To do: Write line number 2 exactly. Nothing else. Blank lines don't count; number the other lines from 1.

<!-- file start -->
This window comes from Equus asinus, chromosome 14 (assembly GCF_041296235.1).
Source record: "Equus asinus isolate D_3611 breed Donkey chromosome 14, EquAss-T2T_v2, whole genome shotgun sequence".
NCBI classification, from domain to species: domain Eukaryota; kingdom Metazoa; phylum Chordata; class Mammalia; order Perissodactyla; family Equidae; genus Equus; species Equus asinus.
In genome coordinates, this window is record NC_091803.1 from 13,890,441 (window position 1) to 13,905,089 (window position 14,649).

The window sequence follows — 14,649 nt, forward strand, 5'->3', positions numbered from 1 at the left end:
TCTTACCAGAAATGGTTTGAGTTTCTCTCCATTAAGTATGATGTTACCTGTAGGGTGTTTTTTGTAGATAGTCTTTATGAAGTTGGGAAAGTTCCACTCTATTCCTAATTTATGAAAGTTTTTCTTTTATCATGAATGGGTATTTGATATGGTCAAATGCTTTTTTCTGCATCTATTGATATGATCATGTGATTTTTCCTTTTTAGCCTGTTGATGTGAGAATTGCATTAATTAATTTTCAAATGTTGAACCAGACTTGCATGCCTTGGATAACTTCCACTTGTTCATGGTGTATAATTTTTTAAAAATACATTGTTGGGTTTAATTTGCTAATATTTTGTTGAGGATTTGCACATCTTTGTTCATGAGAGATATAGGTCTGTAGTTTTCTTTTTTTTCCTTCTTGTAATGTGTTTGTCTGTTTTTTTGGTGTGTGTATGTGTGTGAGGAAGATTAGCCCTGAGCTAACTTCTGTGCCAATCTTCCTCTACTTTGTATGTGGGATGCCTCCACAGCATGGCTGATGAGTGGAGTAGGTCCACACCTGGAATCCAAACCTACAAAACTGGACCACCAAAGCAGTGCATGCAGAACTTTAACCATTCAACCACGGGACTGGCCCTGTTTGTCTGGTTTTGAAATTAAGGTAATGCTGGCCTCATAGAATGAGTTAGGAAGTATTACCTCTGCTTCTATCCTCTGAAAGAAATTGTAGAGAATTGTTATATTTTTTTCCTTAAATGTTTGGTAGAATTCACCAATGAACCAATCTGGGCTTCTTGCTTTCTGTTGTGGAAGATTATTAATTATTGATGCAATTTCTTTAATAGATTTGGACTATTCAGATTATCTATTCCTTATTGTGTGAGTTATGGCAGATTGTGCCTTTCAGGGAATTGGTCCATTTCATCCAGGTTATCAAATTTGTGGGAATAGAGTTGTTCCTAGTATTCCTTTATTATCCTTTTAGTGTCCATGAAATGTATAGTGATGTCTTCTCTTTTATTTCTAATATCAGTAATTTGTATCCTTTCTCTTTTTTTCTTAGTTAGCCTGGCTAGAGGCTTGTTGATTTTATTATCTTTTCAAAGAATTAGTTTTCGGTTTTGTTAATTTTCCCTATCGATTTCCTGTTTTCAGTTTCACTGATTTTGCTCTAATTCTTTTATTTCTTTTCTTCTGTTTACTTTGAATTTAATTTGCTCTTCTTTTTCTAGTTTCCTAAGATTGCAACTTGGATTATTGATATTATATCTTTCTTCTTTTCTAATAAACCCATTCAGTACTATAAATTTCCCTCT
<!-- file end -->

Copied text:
Source record: "Equus asinus isolate D_3611 breed Donkey chromosome 14, EquAss-T2T_v2, whole genome shotgun sequence".